On this day in 1963: big freeze hits the UK
January 1963 was the coldest month of the 20th century. Much of England and Wales was snow-covered for the duration. The country started to freeze solid, with the temperature reaching −19.4°C on January 11 in the Scottish Highland hamlet of Achany in Sutherland.
The big freeze had started in December 1962 with London suffering the effects of the last great smog, in which up to 12,000 people died, before the Clean Air Act was introduced in 1956. Snow fell between December 12-13, and then again on Boxing Day and the day after. This was then followed by a blizzard on December 29-30. January 11 saw Arctic winds dumping another four inches of snow across the country, on top of the six to 18 that had already fallen.
The sea froze for 1.6km out from shore at Herne Bay, Kent. At the time, the BBC expressed a fear that the Strait of Dover could freeze across. The Navy managed to keep open Chatham dockyard on the River Medway by using an icebreaker but the other London docks remained closed with ice floes and mini icebergs on the river.
While the upper reaches of the River Thames also froze over, hot effluent from two thermal power stations, Battersea and Bankside, meant it did not freeze in Central London. The demolition of the 19-arched medieval London Bridge (1831) and building of the embankments (1862) also created a narrower, faster river which was less likely to freeze over.
All clear evidence that humans do affect their environment for those who say we do not.
After more snow fell in February and a 36-hour blizzard with winds up to 119mph on the Isle of Man, the thaw finally set in in March, just in time for Cliff Richard to sing, “We’re all going on a summer holiday.” A summer holiday that the country desperately needed.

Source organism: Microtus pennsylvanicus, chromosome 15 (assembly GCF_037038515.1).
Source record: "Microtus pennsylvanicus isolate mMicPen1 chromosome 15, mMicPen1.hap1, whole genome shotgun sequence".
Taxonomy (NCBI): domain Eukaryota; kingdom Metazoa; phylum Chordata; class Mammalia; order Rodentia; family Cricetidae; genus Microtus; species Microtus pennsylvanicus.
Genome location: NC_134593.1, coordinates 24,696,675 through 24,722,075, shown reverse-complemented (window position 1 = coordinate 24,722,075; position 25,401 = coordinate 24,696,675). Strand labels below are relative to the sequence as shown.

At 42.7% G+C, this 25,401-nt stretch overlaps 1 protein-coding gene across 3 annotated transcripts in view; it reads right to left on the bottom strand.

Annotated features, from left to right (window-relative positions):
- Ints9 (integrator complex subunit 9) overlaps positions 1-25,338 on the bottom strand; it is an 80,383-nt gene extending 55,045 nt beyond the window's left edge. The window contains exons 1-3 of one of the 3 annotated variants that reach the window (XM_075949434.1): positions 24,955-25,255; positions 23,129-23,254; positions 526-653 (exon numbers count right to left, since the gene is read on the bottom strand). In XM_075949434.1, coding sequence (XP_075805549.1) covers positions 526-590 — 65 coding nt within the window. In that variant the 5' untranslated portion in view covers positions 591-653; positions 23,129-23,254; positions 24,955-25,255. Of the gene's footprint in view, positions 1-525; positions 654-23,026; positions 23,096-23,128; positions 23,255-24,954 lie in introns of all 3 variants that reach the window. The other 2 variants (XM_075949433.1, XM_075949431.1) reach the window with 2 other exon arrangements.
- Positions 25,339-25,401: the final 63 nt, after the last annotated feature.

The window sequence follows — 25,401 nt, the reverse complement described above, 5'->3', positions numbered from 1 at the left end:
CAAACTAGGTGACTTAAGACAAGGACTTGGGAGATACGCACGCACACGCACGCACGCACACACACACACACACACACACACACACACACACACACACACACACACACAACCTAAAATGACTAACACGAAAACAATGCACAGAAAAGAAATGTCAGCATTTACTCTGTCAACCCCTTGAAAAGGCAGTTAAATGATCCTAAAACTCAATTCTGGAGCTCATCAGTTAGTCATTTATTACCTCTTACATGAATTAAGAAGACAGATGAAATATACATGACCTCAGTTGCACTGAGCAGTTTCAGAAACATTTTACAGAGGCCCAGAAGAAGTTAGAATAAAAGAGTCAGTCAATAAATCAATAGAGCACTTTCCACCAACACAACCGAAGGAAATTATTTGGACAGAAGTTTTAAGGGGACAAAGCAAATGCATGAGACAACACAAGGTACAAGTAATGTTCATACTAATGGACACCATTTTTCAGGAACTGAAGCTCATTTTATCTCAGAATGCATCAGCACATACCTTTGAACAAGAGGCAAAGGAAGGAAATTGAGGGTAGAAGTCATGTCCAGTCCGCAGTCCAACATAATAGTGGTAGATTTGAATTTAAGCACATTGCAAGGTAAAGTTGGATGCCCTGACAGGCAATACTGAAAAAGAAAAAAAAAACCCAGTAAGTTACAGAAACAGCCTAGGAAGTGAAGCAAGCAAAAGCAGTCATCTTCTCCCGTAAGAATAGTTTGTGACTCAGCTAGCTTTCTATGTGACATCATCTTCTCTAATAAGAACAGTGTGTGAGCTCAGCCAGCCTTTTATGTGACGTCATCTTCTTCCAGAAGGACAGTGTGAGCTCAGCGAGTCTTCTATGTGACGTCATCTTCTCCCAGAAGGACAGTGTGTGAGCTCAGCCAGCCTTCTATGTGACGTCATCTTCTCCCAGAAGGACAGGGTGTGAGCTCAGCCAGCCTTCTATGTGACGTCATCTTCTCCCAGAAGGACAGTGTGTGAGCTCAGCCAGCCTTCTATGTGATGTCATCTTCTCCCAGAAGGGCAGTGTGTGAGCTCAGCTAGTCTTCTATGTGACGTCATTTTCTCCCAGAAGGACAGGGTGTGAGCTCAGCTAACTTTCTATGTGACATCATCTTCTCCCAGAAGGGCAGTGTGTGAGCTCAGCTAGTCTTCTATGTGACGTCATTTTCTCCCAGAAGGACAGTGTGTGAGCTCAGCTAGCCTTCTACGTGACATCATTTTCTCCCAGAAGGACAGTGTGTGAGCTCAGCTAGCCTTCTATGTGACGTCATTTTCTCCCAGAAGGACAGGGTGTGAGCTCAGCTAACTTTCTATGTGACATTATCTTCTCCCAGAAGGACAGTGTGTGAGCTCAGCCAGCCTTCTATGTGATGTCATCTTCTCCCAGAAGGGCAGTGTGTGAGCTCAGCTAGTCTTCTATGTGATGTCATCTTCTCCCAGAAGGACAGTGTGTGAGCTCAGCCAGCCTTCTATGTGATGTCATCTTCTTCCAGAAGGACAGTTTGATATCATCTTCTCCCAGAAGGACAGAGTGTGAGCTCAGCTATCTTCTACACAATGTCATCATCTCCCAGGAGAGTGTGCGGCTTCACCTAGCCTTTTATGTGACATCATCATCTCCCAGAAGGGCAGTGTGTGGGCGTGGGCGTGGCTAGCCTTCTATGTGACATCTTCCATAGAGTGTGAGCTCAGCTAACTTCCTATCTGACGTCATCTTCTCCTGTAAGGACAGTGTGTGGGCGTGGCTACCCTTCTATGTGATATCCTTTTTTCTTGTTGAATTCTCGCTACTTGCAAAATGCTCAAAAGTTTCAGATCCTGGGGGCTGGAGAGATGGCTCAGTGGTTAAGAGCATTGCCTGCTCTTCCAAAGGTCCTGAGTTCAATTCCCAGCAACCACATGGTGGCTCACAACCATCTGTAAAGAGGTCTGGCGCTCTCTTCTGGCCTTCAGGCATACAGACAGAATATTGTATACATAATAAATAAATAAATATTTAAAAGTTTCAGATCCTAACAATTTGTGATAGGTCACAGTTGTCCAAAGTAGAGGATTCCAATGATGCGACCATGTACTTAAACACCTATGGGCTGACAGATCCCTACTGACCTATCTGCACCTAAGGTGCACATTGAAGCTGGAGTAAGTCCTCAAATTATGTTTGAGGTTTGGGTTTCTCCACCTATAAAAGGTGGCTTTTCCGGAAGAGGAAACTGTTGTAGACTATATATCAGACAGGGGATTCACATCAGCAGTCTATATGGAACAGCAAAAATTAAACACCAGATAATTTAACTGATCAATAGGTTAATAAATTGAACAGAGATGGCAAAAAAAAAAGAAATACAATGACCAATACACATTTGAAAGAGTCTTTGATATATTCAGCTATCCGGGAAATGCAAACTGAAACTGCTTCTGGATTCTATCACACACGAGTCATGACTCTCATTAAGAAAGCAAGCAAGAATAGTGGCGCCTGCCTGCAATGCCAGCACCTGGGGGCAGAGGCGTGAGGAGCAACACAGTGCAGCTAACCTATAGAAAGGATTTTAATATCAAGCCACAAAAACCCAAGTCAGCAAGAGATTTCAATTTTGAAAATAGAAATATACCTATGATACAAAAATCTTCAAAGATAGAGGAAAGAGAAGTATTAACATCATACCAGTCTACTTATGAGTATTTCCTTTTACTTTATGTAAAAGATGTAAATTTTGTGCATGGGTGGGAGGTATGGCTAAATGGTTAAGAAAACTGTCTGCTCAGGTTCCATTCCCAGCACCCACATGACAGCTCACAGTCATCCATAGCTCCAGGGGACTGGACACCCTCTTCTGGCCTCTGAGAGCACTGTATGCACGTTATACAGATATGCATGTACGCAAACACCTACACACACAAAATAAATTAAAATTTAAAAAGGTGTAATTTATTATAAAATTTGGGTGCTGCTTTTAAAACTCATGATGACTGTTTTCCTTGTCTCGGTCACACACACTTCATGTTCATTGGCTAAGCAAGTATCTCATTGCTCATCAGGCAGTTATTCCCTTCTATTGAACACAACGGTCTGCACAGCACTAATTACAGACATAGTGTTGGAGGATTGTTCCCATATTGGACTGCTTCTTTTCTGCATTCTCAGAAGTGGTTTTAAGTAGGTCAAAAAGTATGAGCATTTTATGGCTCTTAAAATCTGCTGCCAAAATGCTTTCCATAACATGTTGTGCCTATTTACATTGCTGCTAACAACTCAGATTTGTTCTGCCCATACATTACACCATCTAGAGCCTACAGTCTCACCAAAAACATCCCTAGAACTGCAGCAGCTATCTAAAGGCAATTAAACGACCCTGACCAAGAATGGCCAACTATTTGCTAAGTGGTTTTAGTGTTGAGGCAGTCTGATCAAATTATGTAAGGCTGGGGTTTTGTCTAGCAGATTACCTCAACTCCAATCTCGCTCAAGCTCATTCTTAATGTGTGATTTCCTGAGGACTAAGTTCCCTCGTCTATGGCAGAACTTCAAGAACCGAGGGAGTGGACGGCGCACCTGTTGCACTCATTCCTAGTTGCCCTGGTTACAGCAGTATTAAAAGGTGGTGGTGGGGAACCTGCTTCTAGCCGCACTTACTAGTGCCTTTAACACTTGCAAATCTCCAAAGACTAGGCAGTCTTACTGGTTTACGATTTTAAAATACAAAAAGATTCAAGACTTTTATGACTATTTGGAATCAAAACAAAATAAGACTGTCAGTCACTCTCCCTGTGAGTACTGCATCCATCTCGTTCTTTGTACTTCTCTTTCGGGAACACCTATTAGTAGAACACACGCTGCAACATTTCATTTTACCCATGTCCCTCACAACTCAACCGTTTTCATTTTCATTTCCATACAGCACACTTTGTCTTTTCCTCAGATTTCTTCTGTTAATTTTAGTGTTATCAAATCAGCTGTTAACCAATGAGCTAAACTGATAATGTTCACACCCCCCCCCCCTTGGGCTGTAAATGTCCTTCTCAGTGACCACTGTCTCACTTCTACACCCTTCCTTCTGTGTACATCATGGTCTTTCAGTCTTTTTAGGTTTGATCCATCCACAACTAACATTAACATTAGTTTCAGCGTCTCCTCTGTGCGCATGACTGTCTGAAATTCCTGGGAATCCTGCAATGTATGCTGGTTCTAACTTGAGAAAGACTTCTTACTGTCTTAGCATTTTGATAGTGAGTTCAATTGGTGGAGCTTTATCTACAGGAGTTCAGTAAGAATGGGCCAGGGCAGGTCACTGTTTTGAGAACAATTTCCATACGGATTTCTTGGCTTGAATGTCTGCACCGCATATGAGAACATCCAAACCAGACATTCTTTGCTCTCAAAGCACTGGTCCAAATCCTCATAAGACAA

The Central England Temperature (CET) records temperature back to 1659. Only the winter of 1683–84 has been significantly colder, with 1739–40 being slightly colder than 1962–63.
Since then, our country has become warmer and wetter with floods, rather than snow, representing one of the most significant threats to the UK. Sea levels around the UK are 10cm higher than in 1900 (17cm globally) and coastal waters are 0.7°C warmer than 30 years ago.
That said, the Met Office has issued the following warning for tomorrow, “Turning colder this weekend with snow showers likely to affect eastern coastal counties. Amounts of snow are uncertain and are likely to be highly variable with some places seeing very little. However, 5-10 cm could accumulate locally, particularly over hills, with icy surfaces an additional hazard. The public should be aware of the potential for localised disruption to travel.”
Today, Achany is the beneficiary of the Achany Wind Farm Community Benefit Fund, which was launched in early 2010 and provided by Scottish and Southern Electricity, following the completion of an onshore wind farm 2010, which generates 38 Megawatts through 19 turbines.
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